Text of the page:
Google has a big fall event in the works for next week, and it’s expected to be bigger than usual. Not only will we see the next-generation Pixel 7 and Pixel 7 Pro, but it looks like Google is finally ready to enter the wearable arena with its first smartwatch.
The Pixel 7 and Pixel 7 Pro aren’t much of a surprise; Google teased those at its annual I/O event earlier this year, and even had it not done so, new flagship Pixel phones have become staples at Google’s fall events.
However, Google will surely have more to show us next week, and the company has already tipped its hand by teasing the Pixel Watch in the video it released to announce the October 6 event.
Pixel 7 and Pixel 7 Pro
As exciting as the Pixel Watch sounds, there’s little doubt that the headliners of next week’s event will be the Pixel 7 and Pixel 7 Pro.
We’ve known these latest Pixel phones were coming ever since Google provided a teaser in May showing a familiar but refined design. Google didn’t have much to say about the specs at the time, but did promise a classier polished look with a 100% recycled aluminum finish across the entire rear casing,
However, as usual, we’ve heard much more as we ot closer to Google’s launch event. While it’s still mainly confined to rumors and speculation, we have a pretty good idea of what to expect from Google’s latest flagship devices.
There’s every indication that Google has hit its stride over the last couple of years, so expect the Pixel 7 to be an evolutionary design that builds on the strengths of the Pixel 6. If the reports are accurate, Google will be reducing the size of the Pixel 7 display, mainly in the vertical direction — the Pixel 7 has been observed to be shorter than its predecessor.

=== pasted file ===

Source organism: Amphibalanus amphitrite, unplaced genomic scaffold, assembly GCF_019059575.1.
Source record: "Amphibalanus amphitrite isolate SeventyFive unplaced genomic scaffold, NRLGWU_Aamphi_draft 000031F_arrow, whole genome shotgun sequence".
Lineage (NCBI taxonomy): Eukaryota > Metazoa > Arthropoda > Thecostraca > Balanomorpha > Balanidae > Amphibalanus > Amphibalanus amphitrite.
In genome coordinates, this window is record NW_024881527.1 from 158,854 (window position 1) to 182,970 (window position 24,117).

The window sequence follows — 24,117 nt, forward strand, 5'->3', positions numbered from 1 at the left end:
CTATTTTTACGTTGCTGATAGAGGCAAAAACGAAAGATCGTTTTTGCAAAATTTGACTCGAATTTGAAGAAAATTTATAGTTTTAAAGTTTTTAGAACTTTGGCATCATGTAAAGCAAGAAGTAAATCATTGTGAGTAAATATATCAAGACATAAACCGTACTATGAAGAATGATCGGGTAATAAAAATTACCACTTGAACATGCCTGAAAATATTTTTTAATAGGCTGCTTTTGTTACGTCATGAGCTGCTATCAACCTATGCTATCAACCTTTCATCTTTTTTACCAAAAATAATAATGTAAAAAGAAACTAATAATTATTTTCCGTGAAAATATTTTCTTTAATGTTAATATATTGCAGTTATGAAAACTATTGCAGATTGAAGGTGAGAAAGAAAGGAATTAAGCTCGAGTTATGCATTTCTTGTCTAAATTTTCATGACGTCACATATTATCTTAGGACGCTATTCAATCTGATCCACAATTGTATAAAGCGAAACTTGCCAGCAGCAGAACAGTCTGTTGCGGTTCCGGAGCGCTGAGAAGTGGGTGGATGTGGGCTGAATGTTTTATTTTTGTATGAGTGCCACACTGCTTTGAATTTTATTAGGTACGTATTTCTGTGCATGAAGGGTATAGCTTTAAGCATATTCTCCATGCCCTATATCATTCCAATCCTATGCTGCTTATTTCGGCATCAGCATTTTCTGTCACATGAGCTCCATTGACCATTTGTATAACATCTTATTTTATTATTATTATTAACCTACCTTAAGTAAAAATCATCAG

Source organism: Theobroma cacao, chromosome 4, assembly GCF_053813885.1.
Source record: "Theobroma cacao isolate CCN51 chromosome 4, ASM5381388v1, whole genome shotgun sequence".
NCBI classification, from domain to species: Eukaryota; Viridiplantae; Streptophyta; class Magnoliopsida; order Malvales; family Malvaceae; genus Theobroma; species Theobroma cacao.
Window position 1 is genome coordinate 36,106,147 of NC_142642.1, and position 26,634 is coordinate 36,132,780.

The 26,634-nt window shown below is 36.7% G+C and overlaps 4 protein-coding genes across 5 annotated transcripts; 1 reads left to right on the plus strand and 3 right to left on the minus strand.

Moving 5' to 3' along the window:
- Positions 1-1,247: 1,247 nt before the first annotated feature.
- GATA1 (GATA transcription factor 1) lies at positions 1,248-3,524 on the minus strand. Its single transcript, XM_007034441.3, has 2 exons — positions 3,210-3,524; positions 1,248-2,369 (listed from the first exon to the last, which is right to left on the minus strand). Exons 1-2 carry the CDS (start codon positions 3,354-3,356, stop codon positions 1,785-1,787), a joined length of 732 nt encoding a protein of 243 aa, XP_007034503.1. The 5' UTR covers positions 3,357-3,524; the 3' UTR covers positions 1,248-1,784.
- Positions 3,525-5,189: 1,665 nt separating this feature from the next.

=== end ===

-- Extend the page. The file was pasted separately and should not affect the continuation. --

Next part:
On the other hand, it appears the Pixel 7 Pro will go in the other direction, moving up to a 6.8-inch display. The good news is that this doesn’t mean it’s getting noticeably bigger; instead, the vertical bezel will shrink to make room for the larger screen.
With Google now fabricating its own chips, the Pixel 7 lineup is expected to get Google’s second-generation Tensor 2. Reports are mixed on exactly how much more powerful it will be than the original Tensor found in the Pixel 6. However, sources generally agree that Google still has a ways to go before it catches up with Apple and Qualcomm in terms of raw performance.
Still, we don’t hear folks complaining about sluggish performance on the Pixel 6, so there’s little reason to see this as a problem. We’ve reached the point where the extra headroom offered by leading-edge mobile chips is more about powering computational photography and machine learning features than user-facing performance gains.
Don’t expect any significant camera upgrades in the Pixel 7 lineup. The Pixel 7 Pro is expected to feature the same rear camera system as the Pixel 6 Pro. However, some front-facing camera improvements from the 6 Pro model, such as 4K video recording and an 11-megapixel (MP) selfie camera, could find their way into the smaller Pixel 7 this year.
The especially welcome news for anybody else who may be looking at Google’s first-party Android handsets is that the company is expected to continue aggressively pricing the Pixel 7 and Pixel 7 Pro. Both are expected to come in at the same starting prices of $600 and $900, respectively, as last year’s models.
While the Pixel 7 phones are expected to take center stage, the most interesting announcement will be the Pixel Watch.
This is a product that’s been years in the making, and it represents Google’s first foray into smartwatches. It’s a seemingly ironic twist, considering that Google has been developing Wear OS for the past eight years, but it’s also typical of how Google rolls.